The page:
WHITEWATER, Kan. (KSNW) – You can’t make good wine with bad grapes.
That’s according to Jeff Sollo, marketing manager at Grace Hill Winery in Harvey County.
“With the kind of uneven weather this year, we’ve had some that have ripened a little slower than usual, some that have ripened a little faster than usual, and we’ve been having to deal with a little more rot than usual because it’s been so moist,” Sollo said.
The winery frequently hosts volunteer harvests on Saturdays, but the vines of Chardonel grapes could not wait that long.
“It’s been a trying year in the vineyard for sure,” Sollo said.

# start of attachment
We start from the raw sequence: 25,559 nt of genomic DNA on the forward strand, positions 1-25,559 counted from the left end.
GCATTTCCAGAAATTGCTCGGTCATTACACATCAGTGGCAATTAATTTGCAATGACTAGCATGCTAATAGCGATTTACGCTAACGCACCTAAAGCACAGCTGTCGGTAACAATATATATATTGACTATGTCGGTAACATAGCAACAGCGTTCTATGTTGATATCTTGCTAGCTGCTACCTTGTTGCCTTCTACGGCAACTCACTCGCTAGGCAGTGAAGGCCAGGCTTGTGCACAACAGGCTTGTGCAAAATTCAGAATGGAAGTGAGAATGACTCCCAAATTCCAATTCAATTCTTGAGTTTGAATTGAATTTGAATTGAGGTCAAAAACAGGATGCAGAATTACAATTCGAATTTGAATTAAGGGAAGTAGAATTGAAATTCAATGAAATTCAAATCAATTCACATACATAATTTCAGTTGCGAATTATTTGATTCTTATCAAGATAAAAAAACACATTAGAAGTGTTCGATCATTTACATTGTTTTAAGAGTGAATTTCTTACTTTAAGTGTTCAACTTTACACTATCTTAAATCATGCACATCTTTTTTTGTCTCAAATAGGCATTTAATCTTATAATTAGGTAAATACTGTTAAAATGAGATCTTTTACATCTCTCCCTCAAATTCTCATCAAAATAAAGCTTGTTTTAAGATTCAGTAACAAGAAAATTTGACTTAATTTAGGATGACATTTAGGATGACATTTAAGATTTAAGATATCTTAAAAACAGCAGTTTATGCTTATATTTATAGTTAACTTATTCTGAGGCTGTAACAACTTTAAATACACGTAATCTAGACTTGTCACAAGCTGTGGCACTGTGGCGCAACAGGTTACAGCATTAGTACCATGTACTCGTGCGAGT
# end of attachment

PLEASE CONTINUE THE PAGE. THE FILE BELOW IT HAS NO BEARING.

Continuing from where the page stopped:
To mitigate the possibility for rain to cause more rot to the grapes, in turn creating less product, the winery invited volunteers for an emergency harvest on Thursday morning. People of all ages picked Chardonel grapes that after aging, will turn into the dry, white wine the vineyard sells next year.
“My wife loves wine, and we do this every couple years. We brought the kids out before school starts, and it’s a learning experience for the kiddos,” Steve Graham said.
Taste-testing was allowed, even encouraged. Sollo explains it teaches people to identify what is a ripe grape and a less ripe grape.
Grace Hill Winery grows eight different grapes in their vineyard. Click here to sign up for upcoming harvests.